“You do not have, because you do not ask.”

In the context, James is telling believers that, instead of envying what others have or fighting others to obtain gifts from the world, they should ask God. But, I think there is a principle here that can be applied more broadly: there are things that we need for the doing of God’s will that we lack only because we’ve never asked God for them.

Do we ever ask God for help…and expect his help? Have we ever asked God for a renewal of our spiritual life…and expected life change, as a result? Do we ever pray this way?

Now, I know prayer is about more than asking God for stuff, but we shouldn’t ignore the fact that most of the teaching of Jesus recorded in Scripture, relative to prayer, concerns our asking in prayer. Jesus encourages us to ask God. And, I’m suggesting, God wants us to ask for more of Himself.

I wonder what could happen if we started to pray to God as if He was real, and actually listening? What if we prayed as if our life depended on it?

Truth is, our spiritual lives do depend on prayer. If we want to move beyond mere “head-knowledge” of God to a “heart-felt” experience of God, we need to seek God—the Father, Son and Holy Spirit—in prayer. I suspect we’d have to get rid of our pretty words and calm composure, and become passionate in our seeking of God.

Have you ever really looked at the Psalms and noticed how David and the others spoke to God? The Psalms are full of passion. I have a cassette tape of a sermon by the late Alan Redpath, where he speaks about the lack of “O!” in our prayers. Well, in the Psalms there are plenty of “Os!”

“Have mercy on me, O God…”

“To you, O Lord, I call…”

“Be exalted, O God, above the heavens!”

“Deliver me, O Lord…”

“I cry to you, O Lord…”

Is there an “O!” in our prayers?

I also think I see passion in prayer expressed in Romans 8:26-27:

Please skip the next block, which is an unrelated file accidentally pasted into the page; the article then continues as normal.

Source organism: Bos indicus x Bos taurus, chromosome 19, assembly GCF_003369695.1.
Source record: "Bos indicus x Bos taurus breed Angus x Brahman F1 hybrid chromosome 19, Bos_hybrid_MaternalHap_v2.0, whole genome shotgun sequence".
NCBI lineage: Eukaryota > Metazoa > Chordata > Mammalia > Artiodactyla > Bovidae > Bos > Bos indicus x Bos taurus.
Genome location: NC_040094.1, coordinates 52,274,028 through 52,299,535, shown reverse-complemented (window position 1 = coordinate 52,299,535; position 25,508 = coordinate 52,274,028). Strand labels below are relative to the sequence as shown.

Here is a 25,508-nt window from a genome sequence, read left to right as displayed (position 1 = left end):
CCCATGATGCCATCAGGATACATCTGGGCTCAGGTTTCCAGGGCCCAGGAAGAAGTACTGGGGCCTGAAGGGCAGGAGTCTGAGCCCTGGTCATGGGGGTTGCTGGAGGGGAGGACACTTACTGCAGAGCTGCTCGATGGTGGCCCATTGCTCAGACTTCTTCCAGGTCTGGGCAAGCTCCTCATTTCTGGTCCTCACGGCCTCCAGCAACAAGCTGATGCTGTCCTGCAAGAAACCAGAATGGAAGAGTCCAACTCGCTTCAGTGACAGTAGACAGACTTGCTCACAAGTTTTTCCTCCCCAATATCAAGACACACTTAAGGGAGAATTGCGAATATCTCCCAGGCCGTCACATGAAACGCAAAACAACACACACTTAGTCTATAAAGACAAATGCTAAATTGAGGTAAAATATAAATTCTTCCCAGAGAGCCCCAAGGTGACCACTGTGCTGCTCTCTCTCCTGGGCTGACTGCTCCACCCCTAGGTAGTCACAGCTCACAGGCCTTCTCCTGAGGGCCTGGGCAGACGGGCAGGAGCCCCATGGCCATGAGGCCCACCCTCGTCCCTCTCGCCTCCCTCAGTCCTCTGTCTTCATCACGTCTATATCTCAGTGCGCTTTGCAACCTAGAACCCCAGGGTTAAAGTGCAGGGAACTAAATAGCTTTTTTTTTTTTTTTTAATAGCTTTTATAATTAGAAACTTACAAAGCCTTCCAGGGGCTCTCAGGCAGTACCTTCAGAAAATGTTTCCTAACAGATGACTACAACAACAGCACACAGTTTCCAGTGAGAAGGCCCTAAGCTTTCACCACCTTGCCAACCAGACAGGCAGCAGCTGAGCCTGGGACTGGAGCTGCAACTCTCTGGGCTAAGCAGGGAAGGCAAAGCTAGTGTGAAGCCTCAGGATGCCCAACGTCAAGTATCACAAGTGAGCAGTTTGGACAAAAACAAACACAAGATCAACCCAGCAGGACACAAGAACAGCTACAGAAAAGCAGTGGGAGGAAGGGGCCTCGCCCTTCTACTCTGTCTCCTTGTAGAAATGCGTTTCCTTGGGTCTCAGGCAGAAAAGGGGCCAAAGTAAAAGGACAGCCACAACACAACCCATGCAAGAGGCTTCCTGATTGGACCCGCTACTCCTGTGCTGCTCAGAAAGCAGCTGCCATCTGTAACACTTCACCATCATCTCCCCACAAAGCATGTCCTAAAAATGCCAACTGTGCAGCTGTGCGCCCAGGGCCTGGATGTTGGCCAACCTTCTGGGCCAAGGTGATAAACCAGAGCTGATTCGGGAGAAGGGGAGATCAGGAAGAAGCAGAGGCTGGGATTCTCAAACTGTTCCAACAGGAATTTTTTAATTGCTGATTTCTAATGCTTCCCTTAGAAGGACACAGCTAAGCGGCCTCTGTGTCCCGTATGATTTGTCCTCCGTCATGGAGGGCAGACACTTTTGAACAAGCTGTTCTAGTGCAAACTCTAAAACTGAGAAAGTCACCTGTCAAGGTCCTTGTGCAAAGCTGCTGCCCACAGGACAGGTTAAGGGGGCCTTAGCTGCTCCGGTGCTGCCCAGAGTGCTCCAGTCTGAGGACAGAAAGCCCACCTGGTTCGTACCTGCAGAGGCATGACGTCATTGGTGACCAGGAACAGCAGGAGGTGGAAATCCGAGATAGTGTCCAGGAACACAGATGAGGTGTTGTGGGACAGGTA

“Likewise the Spirit helps us in our weakness. For we do not know what to pray for as we ought, but the Spirit himself intercedes for us with groanings too deep for words. And he who searches hearts knows what is the mind of the Spirit, because the Spirit intercedes for the saints according to the will of God.”

Rather than try to put into words what I think these verses suggest, I want to quote at length from a sermon by John Piper: "The Spirit Helps Us in Our Weakness, Part 2". He expresses his points so well, there’s no need for me to try to say anything. Read what Piper says about it:

“In the last part of verse 26 Paul says, ‘The Spirit himself intercedes for us with groanings too deep for words.’ What does this mean: ‘With groanings too deep for words’? Literally it simply says, ‘with wordless groanings.’ What does that refer to? Does it refer to groanings that we make? Or groanings that we do not make but the Holy Spirit makes? Or is there a third alternative – the one that I want argue for, namely, these groanings are our groanings which are also the Spirit’s groanings because he inspires and directs them in us?

“Here’s why I think this and why it matters.

“If the Holy Spirit is simply communicating with the Father about what we need, I cannot imagine why he would have to use wordless groans. He knows exactly what he wants to ask for. There is not the slightest confusion in his mind and he is never at a loss for how to communicate with the Father. So I doubt that these groans are groans that the Spirit addresses to the Father which are not our groans.